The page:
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Secular Institutes

The ecclesial and theological reflection on Secular Institutes and on their way of being in the world and in the Church has a rather recent history. The most significant event in the history of Secular Institutes took place during the Second Vatican Council. All the events that unfolded throughout the first half of the nineteenth century, as well as the experience of the FRA, in some ways “prepared” the way for a reflection on laity, which was discussed during the Second Vatican Council with several important outcomes. One need only think of documents such as Lumen Gentium, Gaudium et Spes, Apostolicam Actuositatem, to mention the most pertinent and best known. From the Second Vatican Council, these “foundations”, which were already in and of themselves a novelty in the Church, were given new life and profoundly renewed: the founders had prepared the way to a certain extent and now the path taken was once again revived, renewed and strengthened.

The novelty of secular consecration


Secular consecration is a vocation that was recognised only a few decades ago by the Church and its distinctive characteristics need to be understood.

In this regard, the words of Pope Paul VI are invaluable, who clearly understood and explained the novelty of this form of Christian life, defining it as an “experimental laboratory” and the “advanced guard”, in which the Church tests the modes of its relations with the world.

One of his speeches from 1972 to the heads of the Secular Institutes reads:


“You stand at the confluence of two powerful streams of Christian life and your own life is enriched by both. You are lay people, consecrated as lay people by baptism and confirmation, but you have chosen to underline your consecration to God with the profession of the evangelical counsels, accepted as binding, and the bond is firm and enduring and recognised by the Church. You are still lay people, committed to the secular values of the lay state of life... but with you it is a matter of ‘consecrated secularity’, you are both secular, living as lay people in the world and consecrated.

There is a difference between your situation and that of the other lay people. You are indeed committed, as they are, to the secular values but as consecrated persons: that is, your commitment not only asserts the authenticity of human values, it also directs them towards the evangelical beatitudes. On the other hand you are not ‘Religious’: yet there is a similarity between your life and theirs because by your consecration you tell the world that spiritual and eschatological values count more than anything else and that Christian love is your ‘absolute’. Indeed the greater your love the greater its power to show that secular values are but relative and at the same time to help you and everybody to make the most of those values.

Neither of these two aspects of your spiritual image can be overestimated without damaging the other. They are essential to each other. ‘Secularity’ means that your place is in the world. ‘Consecration’, on the other hand, indicates the personal, unseen structure supporting your inmost self and all you do.”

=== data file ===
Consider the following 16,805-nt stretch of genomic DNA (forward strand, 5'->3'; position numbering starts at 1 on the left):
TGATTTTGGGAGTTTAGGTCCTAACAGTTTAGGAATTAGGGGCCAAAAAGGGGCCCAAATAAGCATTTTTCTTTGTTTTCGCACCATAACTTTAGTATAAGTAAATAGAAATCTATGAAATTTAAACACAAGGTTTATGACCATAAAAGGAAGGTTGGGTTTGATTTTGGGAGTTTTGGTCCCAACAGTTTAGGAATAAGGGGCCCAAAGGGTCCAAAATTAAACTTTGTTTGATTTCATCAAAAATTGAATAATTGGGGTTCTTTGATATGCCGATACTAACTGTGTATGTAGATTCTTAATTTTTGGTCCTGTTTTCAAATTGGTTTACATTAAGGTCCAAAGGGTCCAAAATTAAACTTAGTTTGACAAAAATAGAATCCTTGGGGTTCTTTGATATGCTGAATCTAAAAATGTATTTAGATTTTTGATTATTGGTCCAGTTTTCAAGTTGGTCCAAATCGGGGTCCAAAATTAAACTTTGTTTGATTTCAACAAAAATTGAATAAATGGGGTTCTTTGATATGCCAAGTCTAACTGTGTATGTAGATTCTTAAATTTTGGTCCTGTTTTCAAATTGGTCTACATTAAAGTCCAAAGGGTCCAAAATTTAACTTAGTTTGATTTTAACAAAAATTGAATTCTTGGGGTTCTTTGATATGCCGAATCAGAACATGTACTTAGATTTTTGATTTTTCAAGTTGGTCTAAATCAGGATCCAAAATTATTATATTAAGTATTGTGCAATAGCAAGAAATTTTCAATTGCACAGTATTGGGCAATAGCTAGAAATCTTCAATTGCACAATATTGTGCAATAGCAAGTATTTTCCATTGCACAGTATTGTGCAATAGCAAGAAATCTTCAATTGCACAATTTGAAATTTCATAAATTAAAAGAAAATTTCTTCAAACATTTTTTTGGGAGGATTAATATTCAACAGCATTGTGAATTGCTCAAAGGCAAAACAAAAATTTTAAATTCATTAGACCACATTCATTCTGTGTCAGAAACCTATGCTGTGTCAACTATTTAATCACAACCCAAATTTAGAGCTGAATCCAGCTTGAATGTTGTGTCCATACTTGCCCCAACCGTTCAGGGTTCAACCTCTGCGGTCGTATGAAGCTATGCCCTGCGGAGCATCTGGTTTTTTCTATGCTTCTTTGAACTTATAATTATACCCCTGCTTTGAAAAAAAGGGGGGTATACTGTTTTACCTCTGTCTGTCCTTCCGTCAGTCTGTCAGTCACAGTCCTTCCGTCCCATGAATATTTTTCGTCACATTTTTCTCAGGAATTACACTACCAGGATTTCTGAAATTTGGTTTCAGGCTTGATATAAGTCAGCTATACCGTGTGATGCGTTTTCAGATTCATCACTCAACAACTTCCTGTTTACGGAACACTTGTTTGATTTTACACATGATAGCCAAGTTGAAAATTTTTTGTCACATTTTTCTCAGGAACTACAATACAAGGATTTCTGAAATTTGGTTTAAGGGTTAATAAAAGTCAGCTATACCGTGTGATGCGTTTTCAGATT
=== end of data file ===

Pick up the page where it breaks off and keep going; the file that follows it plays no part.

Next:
In light of this novelty, the concept of “evangelical counsels” takes on particular significance, which, when practised in secularity, becomes the language of choice to bear witness to the Gospel. In the continuation of the same speech to the members of the Secular Institutes, the Pontiff, with singular wisdom, illuminated the meaning of the evangelical counsels on poverty, chastity and obedience as it applies to secular life:


“Your poverty tells the world that it is possible to live with this life's good things and that we can make use of what makes for a more civilised life and progress without becoming slaves to any of it; your chastity tells the world of a selfless love, fathomless as God's own heart from which you draw it. Your obedience tells the world that a man can be happy without digging in his heels over the things which just suit him, and can be always completely open to God's will as seen in the daily grind, in the signs of the times and in the world's need, here and now, of salvation.”

Consistent witnesses of true Christian holiness

Pope John Paul II also had strong and encouraging words, especially on the occasion of the 50th anniversary of the Provida Mater, with a challenging speech in which he invited consecrated secular persons to be “consistent witness[es] of true Christian holiness”.


“...the members of Secular Institutes, in history, are the sign of a Church which is the friend of men and can offer them comfort in every kind of affliction, ready to support all true progress in human life but at the same time intransigent towards every choice of death, violence, deceit and injustice. For Christians they are also a sign and a reminder of their duty, on God's behalf, to care for a creation which remains the object of its Creator's love and satisfaction, although marked by the contradictions of rebellion and sin and in need of being freed from corruption and death.”


The Church today looks to men and women who are capable of bearing renewed witness to the Gospel and its radical demands, amid the living conditions of the majority of human beings. Even the world, often without realising it, wishes to meet the truth of the Gospel for humanity's true, full progress, according to God's plan.